For the first time in its history, the International Court of Justice (ICJ) will not include a British judge. Sir Christopher Greenwood, who was in the running for the 15th and final vacancy on the bench, has withdrawn from the race — a move that is being considered a major blow to UK's standing in the diplomatic world.
The UK mission released a statement on Monday, 20 November, as the 11th round of voting was set to commence in New York. The letter, addressed to the UK, announced that British candidate Sir Christopher Greenwood would withdraw his name from the competition, making way for India's candidate Dalveer Bhandari to take the seat.
"The current deadlock is unlikely to be broken by further rounds of voting," Matthew Rycroft, the UK's permanent representative at the UN said in the letter. "We have therefore consulted our candidate, Sir Christopher Greenwood, who has confirmed that his candidature for re-election to the International Court of Justice should be withdrawn."
Sir Greenwood has already served a nine-year term with the ICJ which is based in The Hague. He was the Security Council's choice for the position but faced fierce competition from Bhandari, the General Assembly's preference.
"In taking this step, we have borne in mind the close relationship that the United Kingdom and India have always enjoyed and will continue to enjoy, and the fact that both candidates fulfil the requirements for election and have already served the court diligently with impartiality and independence," Rycroft added, saying that while "disappointed", they did not want to waste the Security Council and the UN General Assembly's valuable time.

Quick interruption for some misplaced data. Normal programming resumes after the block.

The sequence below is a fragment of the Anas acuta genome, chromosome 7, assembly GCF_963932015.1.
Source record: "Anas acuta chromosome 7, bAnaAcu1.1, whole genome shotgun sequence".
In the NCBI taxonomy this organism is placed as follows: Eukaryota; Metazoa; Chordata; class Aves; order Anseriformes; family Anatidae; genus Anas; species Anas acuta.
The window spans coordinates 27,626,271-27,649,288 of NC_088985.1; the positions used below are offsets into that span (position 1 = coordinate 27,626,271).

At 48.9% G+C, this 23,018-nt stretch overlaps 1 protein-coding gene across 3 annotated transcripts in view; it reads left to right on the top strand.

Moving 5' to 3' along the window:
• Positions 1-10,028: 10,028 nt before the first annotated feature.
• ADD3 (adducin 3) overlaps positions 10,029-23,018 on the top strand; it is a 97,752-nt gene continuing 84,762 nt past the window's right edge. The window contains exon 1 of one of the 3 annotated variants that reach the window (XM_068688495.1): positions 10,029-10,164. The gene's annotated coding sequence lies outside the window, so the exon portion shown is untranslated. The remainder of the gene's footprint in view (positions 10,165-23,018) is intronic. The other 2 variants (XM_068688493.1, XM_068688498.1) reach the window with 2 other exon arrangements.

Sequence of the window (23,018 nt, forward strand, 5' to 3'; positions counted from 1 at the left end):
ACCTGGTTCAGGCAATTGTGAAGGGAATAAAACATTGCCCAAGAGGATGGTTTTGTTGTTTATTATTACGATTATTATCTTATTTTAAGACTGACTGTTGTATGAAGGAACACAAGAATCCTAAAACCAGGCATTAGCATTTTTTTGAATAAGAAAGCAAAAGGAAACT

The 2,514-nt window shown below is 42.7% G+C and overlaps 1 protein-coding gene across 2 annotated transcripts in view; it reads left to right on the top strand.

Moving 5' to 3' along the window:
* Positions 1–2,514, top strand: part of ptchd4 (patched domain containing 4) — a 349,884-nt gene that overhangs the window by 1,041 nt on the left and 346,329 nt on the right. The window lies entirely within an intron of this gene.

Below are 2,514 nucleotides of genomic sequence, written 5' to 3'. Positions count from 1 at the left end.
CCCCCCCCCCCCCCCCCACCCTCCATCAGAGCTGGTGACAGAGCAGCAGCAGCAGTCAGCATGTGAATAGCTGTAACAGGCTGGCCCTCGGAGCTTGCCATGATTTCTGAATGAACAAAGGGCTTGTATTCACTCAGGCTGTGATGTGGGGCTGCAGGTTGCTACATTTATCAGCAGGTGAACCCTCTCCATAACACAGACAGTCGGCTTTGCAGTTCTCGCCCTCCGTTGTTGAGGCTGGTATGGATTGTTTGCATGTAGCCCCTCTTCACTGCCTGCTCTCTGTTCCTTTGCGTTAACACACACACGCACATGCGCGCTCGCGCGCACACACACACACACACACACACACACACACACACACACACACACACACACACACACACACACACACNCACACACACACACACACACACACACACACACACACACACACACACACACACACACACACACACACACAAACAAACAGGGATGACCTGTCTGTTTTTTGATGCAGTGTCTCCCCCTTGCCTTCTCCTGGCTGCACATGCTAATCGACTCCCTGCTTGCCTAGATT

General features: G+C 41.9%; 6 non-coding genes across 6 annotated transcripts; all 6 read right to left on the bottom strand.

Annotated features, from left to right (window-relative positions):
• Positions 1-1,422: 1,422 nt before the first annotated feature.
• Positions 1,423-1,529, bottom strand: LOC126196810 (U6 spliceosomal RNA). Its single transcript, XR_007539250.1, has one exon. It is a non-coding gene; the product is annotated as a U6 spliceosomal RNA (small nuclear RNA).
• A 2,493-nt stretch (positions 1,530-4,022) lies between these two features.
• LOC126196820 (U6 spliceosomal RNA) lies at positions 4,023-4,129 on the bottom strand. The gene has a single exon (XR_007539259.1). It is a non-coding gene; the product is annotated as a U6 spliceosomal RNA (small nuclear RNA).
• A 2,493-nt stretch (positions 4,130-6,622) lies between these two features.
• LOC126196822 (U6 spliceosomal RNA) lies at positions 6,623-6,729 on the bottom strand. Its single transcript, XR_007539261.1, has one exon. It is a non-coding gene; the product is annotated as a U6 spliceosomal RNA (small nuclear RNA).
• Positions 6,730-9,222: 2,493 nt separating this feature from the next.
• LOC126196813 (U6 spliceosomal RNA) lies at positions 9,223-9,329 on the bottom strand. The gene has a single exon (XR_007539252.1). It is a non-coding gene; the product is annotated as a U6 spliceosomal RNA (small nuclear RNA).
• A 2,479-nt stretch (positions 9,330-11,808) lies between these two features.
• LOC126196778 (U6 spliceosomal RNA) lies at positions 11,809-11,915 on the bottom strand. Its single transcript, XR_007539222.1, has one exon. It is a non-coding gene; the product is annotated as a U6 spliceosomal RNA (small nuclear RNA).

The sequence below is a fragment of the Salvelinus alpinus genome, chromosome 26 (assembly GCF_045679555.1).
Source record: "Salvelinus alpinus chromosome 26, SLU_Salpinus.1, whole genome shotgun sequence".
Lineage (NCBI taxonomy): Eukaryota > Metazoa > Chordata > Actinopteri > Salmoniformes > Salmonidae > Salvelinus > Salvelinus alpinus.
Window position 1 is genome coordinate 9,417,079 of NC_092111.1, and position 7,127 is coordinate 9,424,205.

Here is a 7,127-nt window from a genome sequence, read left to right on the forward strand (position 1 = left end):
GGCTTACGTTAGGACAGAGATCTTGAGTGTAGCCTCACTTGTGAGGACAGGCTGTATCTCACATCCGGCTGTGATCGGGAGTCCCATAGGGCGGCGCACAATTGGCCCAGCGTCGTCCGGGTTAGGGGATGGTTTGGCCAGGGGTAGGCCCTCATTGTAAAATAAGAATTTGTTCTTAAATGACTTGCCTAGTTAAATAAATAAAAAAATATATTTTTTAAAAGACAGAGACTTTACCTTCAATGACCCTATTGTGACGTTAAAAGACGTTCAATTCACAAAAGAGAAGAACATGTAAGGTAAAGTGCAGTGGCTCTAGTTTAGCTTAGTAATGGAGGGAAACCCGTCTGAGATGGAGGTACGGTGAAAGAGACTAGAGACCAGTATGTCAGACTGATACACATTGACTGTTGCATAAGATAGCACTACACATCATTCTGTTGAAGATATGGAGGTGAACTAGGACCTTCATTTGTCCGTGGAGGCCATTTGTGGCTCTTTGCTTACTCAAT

The elections were particularly humiliating for the UK, which was one of the founders of the United Nations' court in 1945. The withdrawal reflects the country's diminishing diplomatic status in the wake of its exit from the European Union. On the other hand, with its growing economy, India is expected to play a larger role in international relations, and as such, found strong backing.
The four other vacancies on the ICJ bench were filled by judges from Brazil, Lebanon, France and Somalia, following earlier rounds of voting.